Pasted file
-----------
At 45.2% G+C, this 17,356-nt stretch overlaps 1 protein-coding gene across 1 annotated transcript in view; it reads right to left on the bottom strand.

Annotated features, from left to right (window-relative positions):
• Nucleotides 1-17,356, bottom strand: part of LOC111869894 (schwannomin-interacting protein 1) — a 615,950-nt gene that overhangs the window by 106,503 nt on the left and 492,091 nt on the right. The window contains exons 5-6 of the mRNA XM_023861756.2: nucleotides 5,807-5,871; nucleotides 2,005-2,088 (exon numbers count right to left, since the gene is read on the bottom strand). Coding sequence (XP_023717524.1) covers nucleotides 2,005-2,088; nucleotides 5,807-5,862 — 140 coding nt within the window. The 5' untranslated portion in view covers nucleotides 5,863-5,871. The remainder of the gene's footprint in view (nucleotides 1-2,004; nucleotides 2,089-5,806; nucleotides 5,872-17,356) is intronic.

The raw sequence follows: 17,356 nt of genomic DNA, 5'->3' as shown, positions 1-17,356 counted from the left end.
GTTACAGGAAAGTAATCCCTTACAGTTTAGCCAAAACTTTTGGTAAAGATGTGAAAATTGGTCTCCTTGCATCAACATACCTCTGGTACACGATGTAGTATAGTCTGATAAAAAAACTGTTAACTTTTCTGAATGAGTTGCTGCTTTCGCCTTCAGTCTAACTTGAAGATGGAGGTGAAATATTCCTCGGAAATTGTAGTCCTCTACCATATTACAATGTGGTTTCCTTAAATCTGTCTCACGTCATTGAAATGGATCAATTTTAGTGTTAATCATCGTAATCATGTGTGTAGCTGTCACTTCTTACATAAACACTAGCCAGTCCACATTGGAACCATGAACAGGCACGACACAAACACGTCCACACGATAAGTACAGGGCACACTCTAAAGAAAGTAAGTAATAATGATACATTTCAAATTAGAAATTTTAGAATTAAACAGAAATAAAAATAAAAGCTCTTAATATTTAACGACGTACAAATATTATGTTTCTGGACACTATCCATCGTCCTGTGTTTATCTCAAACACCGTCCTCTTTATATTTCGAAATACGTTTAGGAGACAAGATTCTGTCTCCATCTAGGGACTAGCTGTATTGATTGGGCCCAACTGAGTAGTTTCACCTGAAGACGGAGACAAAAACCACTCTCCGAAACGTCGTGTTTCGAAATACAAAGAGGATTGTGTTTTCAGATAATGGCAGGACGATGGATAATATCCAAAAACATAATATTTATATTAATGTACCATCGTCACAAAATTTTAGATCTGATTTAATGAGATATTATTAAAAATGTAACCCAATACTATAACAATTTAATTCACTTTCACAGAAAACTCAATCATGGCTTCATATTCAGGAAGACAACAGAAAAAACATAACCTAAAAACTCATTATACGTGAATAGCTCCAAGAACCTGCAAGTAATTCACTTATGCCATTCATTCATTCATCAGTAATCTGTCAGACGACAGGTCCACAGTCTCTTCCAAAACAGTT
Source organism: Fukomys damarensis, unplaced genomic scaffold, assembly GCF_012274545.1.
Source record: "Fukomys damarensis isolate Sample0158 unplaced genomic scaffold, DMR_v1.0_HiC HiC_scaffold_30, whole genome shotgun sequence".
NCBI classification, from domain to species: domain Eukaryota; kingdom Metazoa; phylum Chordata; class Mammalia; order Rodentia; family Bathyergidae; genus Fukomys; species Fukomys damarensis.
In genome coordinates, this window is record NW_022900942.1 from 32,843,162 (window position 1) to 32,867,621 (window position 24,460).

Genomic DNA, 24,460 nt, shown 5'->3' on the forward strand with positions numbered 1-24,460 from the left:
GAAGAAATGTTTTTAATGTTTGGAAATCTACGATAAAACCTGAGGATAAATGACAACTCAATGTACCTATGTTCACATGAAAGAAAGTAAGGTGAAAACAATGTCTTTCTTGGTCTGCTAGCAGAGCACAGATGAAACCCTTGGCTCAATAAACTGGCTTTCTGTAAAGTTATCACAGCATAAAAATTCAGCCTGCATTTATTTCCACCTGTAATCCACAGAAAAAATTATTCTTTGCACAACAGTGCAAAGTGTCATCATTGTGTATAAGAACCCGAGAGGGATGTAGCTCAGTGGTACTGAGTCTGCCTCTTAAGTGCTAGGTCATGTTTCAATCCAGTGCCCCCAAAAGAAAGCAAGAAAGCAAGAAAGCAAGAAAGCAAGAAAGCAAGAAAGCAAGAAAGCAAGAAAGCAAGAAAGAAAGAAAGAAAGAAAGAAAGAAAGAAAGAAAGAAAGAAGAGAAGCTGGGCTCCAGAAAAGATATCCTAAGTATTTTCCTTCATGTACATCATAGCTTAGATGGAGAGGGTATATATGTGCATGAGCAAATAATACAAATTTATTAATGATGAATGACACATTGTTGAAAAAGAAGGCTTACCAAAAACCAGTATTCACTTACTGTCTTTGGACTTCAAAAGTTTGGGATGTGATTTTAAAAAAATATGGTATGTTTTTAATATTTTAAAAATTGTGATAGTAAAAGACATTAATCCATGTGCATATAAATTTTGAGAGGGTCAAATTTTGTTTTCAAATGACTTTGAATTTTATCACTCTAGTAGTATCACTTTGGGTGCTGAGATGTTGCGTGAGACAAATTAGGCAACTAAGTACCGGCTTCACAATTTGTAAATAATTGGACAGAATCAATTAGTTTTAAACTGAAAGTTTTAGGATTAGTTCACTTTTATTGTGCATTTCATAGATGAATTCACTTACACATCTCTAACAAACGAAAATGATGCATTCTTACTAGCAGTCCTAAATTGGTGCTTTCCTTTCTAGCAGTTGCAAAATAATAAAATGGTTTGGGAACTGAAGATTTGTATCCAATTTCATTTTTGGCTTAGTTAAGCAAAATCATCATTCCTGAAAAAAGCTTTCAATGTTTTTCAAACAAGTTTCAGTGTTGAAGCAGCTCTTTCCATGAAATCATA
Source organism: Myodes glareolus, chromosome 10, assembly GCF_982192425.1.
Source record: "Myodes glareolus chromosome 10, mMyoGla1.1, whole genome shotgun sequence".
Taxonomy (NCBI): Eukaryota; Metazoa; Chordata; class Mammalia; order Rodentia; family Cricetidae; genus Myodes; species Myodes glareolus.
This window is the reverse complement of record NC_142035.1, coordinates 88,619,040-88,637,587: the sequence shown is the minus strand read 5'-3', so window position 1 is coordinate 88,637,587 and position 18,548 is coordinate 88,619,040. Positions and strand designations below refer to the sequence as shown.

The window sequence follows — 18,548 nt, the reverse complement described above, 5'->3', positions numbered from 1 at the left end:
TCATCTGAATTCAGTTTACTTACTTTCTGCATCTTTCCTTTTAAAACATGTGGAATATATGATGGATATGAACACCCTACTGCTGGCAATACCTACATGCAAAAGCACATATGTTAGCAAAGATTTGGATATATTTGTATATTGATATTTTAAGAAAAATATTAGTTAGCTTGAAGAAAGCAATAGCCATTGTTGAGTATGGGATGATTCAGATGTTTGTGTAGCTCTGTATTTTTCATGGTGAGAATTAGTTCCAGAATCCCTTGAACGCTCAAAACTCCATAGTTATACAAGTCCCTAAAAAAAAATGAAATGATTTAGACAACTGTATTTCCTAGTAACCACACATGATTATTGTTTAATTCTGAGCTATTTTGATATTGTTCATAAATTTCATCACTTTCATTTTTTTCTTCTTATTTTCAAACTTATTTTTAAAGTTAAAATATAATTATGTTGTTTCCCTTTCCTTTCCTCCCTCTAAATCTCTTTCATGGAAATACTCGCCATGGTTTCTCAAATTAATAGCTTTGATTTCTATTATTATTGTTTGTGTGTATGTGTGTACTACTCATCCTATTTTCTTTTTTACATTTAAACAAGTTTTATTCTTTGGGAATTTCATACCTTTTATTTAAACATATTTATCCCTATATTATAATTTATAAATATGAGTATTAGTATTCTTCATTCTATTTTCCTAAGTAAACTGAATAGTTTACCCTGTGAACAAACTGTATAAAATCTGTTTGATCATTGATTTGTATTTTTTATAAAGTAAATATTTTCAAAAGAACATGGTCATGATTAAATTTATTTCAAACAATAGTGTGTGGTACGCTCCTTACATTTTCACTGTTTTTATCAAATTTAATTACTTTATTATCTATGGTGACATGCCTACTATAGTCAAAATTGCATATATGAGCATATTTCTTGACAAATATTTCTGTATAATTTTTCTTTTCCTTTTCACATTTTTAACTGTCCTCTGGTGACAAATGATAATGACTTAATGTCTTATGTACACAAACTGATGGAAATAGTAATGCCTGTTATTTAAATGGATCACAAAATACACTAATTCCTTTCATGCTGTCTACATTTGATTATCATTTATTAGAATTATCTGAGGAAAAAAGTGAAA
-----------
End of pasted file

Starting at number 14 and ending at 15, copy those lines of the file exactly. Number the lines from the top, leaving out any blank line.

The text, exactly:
Taxonomy (NCBI): Eukaryota; Metazoa; Chordata; class Mammalia; order Rodentia; family Cricetidae; genus Myodes; species Myodes glareolus.
This window is the reverse complement of record NC_142035.1, coordinates 88,619,040-88,637,587: the sequence shown is the minus strand read 5'-3', so window position 1 is coordinate 88,637,587 and position 18,548 is coordinate 88,619,040. Positions and strand designations below refer to the sequence as shown.